by: Phil Hoham

Often times the best way to reload for accuracy is simply by testing out different bullets. One of the most important things that a hand loader needs to know is that just because a bullet shoots great out of one rifle, doesn’t mean it is going to shoot just as well out of another. One common misconception is that there is a “best bullet” for a given caliber and weight. Take our 6.5 144gr Long Range Hybrid Target bullets. These bullets boast a high BC and the design is revolutionary. On paper, this might look like the best bullet out there for a 6.5, but that doesn’t mean that it is going to shoot well out of your rifle. Every rifle and barrel is unique. Your specific rifle might prefer the 6.5 140gr Hybrid Target bullets or VLD bullet instead, or maybe even the 6.5 130gr AR hybrid bullets (especially if you are loading for an AR-15 style rifle). This means that an important part of accurate load development is finding out which bullet “fits” your specific rifle and application best.

The “fit” I am referring to is more influential on how a rifle will perform than any other load characteristic. This means that possibly the quickest way to find your most accurate load is is not to change your powder charge or seating depth possibly, but rather, to change bullets. Start with one known safe load and one specific COAL, then start testing comparable bullets (adjusting your load to ensure you aren’t going over pressure!). In a few three-shot groups with different bullets, you will quickly know which bullet will perform the best in your rifle.

Once you have found the bullet that shoots best, you can tweak your load to get optimal performance with that given bullet. You will find that the optimized load with this bullet will outperform all other optimized loads using other bullets (when it comes to that specific rifle).

There are plenty of reasons why you may choose one given bullet; such as availability, BC, or brand preference. In those cases, you can certainly start by optimizing a load for that bullet, but if you start by testing different bullets first, you will find the best “fit” for your rifle. In some situations, you may find more than one bullet produces great results, in that case you would pick the one you prefer based on brand, BC, design, or other personal preferences.

So if different bullets will shoot differently out of every rifle, why do so many competitive shooters prefer Berger bullets? Bullets that have both a high BC and are highly uniform in their dimensional characteristics are more likely to outperform other bullets in a head to head comparison. Berger bullets use J4 Precision Jackets, which are the most concentric jackets in the world.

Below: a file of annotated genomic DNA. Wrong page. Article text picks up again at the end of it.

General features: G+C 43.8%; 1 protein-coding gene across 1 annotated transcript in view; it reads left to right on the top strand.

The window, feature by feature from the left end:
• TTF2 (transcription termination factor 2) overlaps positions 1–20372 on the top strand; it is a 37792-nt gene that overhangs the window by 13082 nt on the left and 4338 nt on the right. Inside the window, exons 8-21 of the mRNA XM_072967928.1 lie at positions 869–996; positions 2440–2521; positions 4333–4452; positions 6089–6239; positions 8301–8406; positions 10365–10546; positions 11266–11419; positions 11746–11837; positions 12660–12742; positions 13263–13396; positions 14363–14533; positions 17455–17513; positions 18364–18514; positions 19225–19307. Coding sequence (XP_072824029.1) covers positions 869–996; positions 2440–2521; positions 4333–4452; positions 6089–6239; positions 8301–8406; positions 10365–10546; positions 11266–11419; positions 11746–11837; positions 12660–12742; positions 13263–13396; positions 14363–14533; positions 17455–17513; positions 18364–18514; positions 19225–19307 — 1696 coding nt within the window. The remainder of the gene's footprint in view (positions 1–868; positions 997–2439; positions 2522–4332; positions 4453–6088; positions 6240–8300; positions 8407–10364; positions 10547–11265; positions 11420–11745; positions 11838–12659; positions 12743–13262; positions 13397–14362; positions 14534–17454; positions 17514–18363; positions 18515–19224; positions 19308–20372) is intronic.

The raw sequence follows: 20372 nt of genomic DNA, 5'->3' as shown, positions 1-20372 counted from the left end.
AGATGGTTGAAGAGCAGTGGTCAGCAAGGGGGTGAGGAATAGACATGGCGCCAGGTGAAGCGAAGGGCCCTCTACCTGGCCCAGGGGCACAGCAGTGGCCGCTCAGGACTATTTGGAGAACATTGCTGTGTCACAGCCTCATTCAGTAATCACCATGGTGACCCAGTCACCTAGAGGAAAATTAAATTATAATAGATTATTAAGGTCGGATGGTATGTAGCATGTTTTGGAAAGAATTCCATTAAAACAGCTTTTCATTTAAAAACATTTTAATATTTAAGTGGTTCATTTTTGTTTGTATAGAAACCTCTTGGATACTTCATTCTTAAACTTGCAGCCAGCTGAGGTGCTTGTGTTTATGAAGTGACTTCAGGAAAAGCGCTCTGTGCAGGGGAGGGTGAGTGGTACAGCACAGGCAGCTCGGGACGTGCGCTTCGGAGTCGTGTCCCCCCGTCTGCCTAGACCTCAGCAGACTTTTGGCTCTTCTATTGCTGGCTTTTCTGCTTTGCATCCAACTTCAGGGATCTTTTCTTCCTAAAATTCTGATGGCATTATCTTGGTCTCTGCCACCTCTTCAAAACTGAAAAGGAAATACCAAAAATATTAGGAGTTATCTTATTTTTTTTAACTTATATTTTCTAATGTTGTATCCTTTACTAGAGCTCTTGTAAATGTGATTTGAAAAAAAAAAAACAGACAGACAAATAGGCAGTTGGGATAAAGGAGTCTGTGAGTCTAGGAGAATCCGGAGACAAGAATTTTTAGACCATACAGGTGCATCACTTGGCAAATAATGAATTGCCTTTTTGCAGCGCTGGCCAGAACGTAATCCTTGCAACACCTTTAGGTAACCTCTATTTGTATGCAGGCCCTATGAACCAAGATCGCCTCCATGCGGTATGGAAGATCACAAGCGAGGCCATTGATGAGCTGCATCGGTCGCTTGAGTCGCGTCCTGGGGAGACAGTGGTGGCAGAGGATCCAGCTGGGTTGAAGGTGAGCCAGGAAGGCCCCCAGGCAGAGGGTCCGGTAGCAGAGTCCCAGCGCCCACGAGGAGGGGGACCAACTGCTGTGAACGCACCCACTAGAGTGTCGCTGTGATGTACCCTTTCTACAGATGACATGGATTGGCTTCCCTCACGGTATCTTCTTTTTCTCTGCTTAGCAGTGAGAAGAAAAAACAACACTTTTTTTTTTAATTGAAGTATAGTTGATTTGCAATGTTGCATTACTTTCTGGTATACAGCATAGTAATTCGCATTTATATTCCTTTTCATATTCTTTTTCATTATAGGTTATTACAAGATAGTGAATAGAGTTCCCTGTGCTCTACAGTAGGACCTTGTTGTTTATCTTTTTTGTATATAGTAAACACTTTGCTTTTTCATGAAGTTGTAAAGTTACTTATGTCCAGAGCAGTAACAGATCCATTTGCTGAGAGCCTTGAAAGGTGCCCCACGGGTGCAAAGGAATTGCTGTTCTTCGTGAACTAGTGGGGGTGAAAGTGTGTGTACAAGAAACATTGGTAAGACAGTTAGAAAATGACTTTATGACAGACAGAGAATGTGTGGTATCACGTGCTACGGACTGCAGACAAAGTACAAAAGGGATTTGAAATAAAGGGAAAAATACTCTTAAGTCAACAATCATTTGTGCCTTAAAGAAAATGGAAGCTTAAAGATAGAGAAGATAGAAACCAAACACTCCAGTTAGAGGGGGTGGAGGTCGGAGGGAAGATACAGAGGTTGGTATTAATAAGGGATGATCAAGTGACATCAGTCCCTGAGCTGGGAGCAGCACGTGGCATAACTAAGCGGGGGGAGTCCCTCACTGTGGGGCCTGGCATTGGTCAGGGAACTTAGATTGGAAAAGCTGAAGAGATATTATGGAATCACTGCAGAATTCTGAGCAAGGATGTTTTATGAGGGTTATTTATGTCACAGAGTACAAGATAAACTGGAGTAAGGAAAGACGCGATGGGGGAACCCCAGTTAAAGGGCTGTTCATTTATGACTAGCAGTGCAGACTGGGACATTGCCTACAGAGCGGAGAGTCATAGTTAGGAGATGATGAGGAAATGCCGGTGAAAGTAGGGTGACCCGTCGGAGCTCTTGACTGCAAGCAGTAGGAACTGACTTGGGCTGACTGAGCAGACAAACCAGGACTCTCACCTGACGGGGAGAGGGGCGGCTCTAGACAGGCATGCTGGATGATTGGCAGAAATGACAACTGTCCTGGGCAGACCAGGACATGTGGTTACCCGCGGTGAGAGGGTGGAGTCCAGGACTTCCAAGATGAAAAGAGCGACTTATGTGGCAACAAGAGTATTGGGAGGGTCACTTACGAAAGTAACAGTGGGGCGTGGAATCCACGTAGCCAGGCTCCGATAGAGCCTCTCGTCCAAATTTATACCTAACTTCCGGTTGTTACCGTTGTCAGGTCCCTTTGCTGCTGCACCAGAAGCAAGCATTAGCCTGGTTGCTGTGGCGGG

Combine this with our meticulous bullet forming process and you get the most dimensionally consistent bullets there are (within a given lot). Which means statistically, you are more likely to find the best “fit” with one of our bullets. Doesn’t guarantee that a Berger bullet will be the best for your rifle, but does mean a Berger is more likely to be that best “fit” when you are reloading for accuracy.

It is important to note that bullet/barrel fit plays too big a role for the consistency of the bullet (or high BC) to overcome a poor bullet/barrel fit. Also, a poor bullet/barrel fit in no way suggests that you have a bad barrel. It just means that the bullet and barrel you are using are not a good “fit.” This can happen even if both are perfectly produced, high quality products.

So, what makes a bullet “fit” well with a given rifle? Honestly, while everyone has a theory, no one knows exactly. It has to do with bullet and barrel dimensions, metallic composition of the barrel, twist rate and many other nearly impossible to define variables. All you need to understand is that just because a bullet shoots well out of your buddy’s rifle doesn’t mean it will perform the same out of yours. So try shooting different bullets to see what works best. “ You have to feed the critter what IT likes.

One last thing to consider is that barrels change over time and you may have to revisit your either your powder charge, bullet seating depth. Or maybe both.
If you have any questions on this. Please contact one of our tech line at 660-460-2802. We are on the phones from 8am to 4:30pm (eastern time) Monday through Friday and are always glad to help!


Phil Hoham


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